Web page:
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Analysis at the Peptide Level

Typical Digestion Protocol and Enzymes

To identify, or fully characterize, a protein biopharmaceutical it must be broken down into smaller segments – peptides. This process requires proteolytic enzymes to digest the protein into peptides and is referred to as bottom-up proteomics. Great advances in chromatography and mass spectrometry have been made to obtain full structural information at the protein level (top-down proteomics), but there are still some final obstacles to overcome before this is realized as a mainstream protein analysis technique.

There is a large amount of information that can be acquired from biopharmaceutical analysis, including specific post-translational modifications (PTMs) and the protein glycoprofile (the degree and type of glycosylation).

However, this can only be isolated to specific amino acid residues when assessed at the peptide level. Great care and consideration is therefore required during the digestion process, as the proteolytic enzymes used and the conditions employed (pH, temperature, even storage time) not only affect the overall number of peptides liberated, but also the stability of associated PTMs and can even introduce protein modifications of their own. The importance of accurately assessing the true modification profile of a biopharmaceutical was illustrated when 13 different asparagine deamidations were detected, at levels in excess of 40%, when comparing the original innovator product and the trastuzumab (Herceptin) biosimilar [1]. This data also contradicted previous ion exchange data from a separate study [2]; an amendment to the study detailing issues with sample preparation was added [1].

A typical peptide mapping workflow for a monoclonal antibody (mAb) using trypsin as the proteolytic enzyme is:

Typical workflow for mAb digestion using trypsin

Figure 1: Typical workflow for mAb digestion using trypsin.

Broadly speaking the digestion process can be broken down in to three discrete and separate steps, reduction, alkylation and digestion.

The first stage in the reduction step is to denature the mAb. This is commonly accomplished with an acid labile surfactant – RapiGestTM (Waters) in this case - that acts to remove the higher order structure of the protein, and exposes many otherwise internal disulfide bonds. These disulfide bonds are then ready for reduction, which is achieved using dithiothreitol (DTT). DTT is a small molecule redox reagent, sometimes referred to as Cleland’s reagent after the biochemist who first utilized DTT as a proteolytic reducing agent. The pH is maintained at physiological levels throughout the process and buffers are used to ensure this.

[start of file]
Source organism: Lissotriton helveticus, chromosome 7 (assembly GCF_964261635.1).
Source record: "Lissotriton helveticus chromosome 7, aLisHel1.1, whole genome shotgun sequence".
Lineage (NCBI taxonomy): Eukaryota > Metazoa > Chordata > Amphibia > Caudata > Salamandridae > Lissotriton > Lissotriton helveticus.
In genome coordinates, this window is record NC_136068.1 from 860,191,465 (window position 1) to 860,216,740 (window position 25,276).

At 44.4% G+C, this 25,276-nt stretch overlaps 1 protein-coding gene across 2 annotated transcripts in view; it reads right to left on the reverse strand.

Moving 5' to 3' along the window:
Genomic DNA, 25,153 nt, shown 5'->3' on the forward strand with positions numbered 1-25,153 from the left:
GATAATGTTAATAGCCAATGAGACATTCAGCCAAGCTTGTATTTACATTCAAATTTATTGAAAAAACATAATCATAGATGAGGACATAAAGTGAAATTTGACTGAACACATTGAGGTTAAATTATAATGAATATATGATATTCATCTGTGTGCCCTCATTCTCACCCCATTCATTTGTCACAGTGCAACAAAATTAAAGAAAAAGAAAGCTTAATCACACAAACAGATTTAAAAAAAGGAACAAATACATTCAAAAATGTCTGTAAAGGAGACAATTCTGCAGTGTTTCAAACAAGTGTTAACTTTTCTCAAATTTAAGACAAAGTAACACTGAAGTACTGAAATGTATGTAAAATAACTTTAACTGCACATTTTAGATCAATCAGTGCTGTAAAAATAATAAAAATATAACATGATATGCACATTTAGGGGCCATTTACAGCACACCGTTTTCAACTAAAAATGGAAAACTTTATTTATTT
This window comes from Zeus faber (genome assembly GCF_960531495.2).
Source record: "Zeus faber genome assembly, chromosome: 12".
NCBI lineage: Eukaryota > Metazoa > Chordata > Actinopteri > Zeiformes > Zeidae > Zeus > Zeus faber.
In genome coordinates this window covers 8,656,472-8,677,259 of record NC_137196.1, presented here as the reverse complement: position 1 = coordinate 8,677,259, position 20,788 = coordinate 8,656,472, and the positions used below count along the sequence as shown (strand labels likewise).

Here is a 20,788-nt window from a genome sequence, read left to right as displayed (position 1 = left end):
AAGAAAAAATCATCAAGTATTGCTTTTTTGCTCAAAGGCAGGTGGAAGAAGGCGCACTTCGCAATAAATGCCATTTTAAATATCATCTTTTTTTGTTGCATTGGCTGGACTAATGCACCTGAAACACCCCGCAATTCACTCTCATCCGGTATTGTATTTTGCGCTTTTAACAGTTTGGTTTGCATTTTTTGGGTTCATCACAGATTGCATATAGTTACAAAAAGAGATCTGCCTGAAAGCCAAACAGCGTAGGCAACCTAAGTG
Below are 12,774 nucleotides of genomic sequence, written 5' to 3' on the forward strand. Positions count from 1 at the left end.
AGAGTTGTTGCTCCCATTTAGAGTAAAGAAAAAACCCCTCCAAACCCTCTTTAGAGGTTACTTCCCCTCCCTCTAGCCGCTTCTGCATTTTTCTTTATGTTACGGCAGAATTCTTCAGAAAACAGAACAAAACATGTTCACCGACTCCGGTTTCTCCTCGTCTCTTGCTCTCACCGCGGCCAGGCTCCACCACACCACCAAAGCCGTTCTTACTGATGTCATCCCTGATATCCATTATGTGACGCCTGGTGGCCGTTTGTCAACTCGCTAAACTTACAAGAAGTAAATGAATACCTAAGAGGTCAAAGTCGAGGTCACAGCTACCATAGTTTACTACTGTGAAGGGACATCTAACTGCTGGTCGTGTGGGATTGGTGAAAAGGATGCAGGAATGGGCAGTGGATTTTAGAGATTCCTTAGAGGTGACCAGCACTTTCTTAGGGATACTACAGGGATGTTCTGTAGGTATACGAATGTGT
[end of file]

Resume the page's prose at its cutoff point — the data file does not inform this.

To prevent reformation of disulfide bridges across the thiol groups of the cysteine (C) residues, the protein is then incubated with an alkylating agent such as 2-iodoacetamide (IAA), once again at physiological pH.


The final stage is the addition of a proteolytic agent, trypsin in this case, which is capable of  site specific protein digestion. Trypsin cleaves proteins at the C-terminal side of both lysine (Lys/K) and arginine (Arg/R) residues, unless either is proceeded by a proline (i.e. KP or RP). For this reason all resultant peptides, apart from the C-terminal peptide, terminate in either a lysine or arginine residue.
Additional and alternative proteolytic enzymes are available and are routinely used. Table 1 details these enzymes and highlights their specific cleavage sites – typically, fewer cleavage sites leads to larger, and therefore fewer, resulting peptides, and vice versa.

Enzyme Site of Cleavage
Trypsin Lys, Arg (C)
Chymotrypsin Phe, Trp, Tyr (C)
Asp-N-protease Asp, Glu (C)
Pepsin Leu, Phe, Trp, Tyr (N)
Elastase Ala, Gly, Ser (C)
Cyanogen bromide Met (C)
Endoproteinase Lys C Lys (C)

Table 1: Common proteolytic digestion enzymes and their specific cleavage sites.

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